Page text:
As for the idea that not one, but two separate legions were re-trained and equipped in the manner of those of the time Augustus or Hadrian some hundreds of years before, oh dear, that was really effective. Wasn’t the Nova Invicta easily wiped out in Northern Italy during the introduction by the savage barbarians it was supposed to defeat? That concept is farcical beyond belief and even surpasses the usual extravagant whims of fantasy. The Late Roman field army was not degenerate or lacking in ability as is suggested. It had successfully evolved to deal with the ‘barbarian threat’; it was well trained, professional and flexible. The fact that the Western Roman Army did in the end succumbed, had more to do with the ‘ignorant barbarians’ upgrading with Roman equipment and organisation as fast as possible. The story concept is akin to creating army of Spanish Conquistadors as a sound move to face the threat of a Napoleonic army because that what our ancestors used to conquer the empire. After all didn’t they both have gunpowder and cannons? I am sure I don’t have to paint that picture. At least in the author’s note at the end he admits this mostly come from his imagination.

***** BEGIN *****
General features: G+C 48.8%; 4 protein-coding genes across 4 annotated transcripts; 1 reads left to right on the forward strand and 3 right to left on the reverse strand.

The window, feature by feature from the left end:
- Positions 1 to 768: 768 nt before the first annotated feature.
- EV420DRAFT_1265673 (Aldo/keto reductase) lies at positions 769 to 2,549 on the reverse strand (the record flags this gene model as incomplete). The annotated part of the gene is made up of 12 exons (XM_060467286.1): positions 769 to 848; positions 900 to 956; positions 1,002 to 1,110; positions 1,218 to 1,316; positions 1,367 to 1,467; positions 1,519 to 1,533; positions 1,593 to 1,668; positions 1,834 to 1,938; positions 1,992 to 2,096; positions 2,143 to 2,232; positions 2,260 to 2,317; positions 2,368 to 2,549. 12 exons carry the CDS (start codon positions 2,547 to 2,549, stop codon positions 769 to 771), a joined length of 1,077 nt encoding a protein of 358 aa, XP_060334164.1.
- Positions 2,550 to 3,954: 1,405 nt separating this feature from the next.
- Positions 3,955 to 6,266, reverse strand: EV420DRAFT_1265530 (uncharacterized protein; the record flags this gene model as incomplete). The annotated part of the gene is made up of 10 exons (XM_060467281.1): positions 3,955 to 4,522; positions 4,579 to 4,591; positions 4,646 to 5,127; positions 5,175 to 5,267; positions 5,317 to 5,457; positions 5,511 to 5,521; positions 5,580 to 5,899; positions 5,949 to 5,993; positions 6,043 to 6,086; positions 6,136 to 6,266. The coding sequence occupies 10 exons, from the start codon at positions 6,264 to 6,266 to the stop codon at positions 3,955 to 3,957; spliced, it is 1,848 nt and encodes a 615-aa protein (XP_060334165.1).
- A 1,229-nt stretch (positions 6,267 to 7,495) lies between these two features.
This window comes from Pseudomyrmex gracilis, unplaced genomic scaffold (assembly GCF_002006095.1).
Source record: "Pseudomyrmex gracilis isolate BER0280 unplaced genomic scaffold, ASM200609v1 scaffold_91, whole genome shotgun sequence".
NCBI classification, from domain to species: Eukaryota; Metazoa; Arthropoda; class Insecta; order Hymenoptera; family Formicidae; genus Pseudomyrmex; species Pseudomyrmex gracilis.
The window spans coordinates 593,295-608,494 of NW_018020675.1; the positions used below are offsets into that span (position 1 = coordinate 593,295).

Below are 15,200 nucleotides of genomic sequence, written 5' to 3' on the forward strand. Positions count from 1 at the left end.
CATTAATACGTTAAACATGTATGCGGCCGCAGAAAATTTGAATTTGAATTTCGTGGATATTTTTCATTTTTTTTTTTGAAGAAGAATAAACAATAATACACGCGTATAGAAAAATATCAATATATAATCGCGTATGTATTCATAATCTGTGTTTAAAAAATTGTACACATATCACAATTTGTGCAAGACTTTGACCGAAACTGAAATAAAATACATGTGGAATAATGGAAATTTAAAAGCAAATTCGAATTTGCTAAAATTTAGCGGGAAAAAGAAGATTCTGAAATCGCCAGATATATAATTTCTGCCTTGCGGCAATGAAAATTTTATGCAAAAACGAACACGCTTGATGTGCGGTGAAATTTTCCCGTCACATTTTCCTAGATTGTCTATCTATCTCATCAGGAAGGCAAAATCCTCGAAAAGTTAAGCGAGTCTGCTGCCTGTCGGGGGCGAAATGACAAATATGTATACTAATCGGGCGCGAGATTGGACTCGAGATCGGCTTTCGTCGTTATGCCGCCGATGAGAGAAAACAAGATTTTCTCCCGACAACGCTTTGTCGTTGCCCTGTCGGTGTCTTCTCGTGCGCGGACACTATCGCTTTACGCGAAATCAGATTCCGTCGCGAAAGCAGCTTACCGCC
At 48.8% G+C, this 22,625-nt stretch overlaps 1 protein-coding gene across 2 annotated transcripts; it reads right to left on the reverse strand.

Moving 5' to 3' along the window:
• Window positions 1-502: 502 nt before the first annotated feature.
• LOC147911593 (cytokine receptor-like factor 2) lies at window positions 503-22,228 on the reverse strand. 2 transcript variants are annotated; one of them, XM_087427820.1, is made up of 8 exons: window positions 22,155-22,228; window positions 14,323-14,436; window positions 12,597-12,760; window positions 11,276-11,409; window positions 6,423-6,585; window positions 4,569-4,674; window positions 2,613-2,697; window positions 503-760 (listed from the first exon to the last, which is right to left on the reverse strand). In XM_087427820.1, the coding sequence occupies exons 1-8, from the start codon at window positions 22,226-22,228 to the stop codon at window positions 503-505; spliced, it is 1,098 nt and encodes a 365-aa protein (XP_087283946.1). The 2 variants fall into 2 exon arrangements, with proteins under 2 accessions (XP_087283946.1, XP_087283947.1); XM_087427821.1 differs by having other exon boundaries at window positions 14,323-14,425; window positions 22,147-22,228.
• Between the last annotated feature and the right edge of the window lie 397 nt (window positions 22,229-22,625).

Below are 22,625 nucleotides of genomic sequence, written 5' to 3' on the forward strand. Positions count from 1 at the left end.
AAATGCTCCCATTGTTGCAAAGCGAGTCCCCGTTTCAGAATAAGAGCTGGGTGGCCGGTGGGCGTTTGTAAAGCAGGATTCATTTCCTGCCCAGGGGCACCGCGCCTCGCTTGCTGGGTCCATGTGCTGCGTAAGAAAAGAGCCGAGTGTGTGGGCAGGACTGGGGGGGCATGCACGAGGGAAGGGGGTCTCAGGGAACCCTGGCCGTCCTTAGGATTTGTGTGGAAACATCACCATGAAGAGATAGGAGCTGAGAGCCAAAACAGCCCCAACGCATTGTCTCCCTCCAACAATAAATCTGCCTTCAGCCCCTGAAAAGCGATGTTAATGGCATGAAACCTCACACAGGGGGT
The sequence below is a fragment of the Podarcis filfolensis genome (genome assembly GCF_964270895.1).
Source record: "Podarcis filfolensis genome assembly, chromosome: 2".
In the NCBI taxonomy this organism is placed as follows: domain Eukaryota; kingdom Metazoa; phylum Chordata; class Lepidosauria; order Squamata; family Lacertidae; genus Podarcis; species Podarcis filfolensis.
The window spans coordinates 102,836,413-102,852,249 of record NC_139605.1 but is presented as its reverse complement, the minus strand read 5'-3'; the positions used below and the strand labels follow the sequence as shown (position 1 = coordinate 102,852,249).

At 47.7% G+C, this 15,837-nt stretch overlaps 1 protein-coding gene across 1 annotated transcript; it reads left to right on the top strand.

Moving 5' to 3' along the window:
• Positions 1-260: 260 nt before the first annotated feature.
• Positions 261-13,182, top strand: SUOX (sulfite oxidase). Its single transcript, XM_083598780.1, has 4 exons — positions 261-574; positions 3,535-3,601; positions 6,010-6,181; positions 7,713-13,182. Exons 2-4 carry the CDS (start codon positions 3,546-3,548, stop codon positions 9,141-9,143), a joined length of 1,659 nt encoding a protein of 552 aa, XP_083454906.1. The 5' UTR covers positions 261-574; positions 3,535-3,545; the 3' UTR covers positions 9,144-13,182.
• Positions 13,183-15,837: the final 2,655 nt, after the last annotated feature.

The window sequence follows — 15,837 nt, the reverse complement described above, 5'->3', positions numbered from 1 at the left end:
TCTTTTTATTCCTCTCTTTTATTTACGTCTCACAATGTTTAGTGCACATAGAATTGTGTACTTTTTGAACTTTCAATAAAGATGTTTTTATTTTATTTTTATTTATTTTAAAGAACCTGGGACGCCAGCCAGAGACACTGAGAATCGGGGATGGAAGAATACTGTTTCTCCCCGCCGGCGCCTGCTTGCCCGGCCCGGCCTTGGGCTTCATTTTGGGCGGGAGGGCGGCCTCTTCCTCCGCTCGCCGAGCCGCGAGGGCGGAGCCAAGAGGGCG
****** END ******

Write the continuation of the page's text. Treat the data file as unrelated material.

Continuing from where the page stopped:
Colin Firth trying to look Late Romanish
Okay, its just a story- you can’t expect too much accuracy. After all wouldn’t that bog down the narrative? Well the author is the one who makes extensive claims as to historical accuracy. If he’d stated it was a fantasy then it wouldn’t be reviewed as Hysterical fiction. Good use of historically accurate information never hurt other authors like Lindsay Davis and her Falco novels set in Imperial Rome or Stephen Saylor’s Gordanus the Finder series. As for fantasy Guy Gavril Kay seamlessly integrates the Late Roman/Byzantine period into his richly evocative Sarantine novels, proving that use of appropriate detail gives a story depth that easily transports the reader’s imagination to those distant times.
This novel has so many gaping historical holes relating to the Late Roman period it would take too long in this article to recite. As it is, I find it extremely difficult to credit the author’s claims of historical professionalism. Especially since he refers to well known translated historical texts in the end note, occasionally a name or phrase will crop up in the story then it disappears providing little relevance of the times or society.
Odoacer's warriors according to
Even worse the correct information is readily available either on the internet or from libraries, hundreds of books and sources and not all of them academic tomes. Quite a few are even written with young students in mind. This one at Amazon is quite reasonable and easy to understand.
The Fall of the Roman Empire: A New History of Rome and the Barbarians by P. J. Heather (Jun 11, 2007)
So in short I was deeply unsatisfied by the premise, the quality and the accuracy of this story and I will not be reading any further works by this author.
For an amusing review of the film I suggest you check out this site;
As the good Doctor Says keep taking the pills!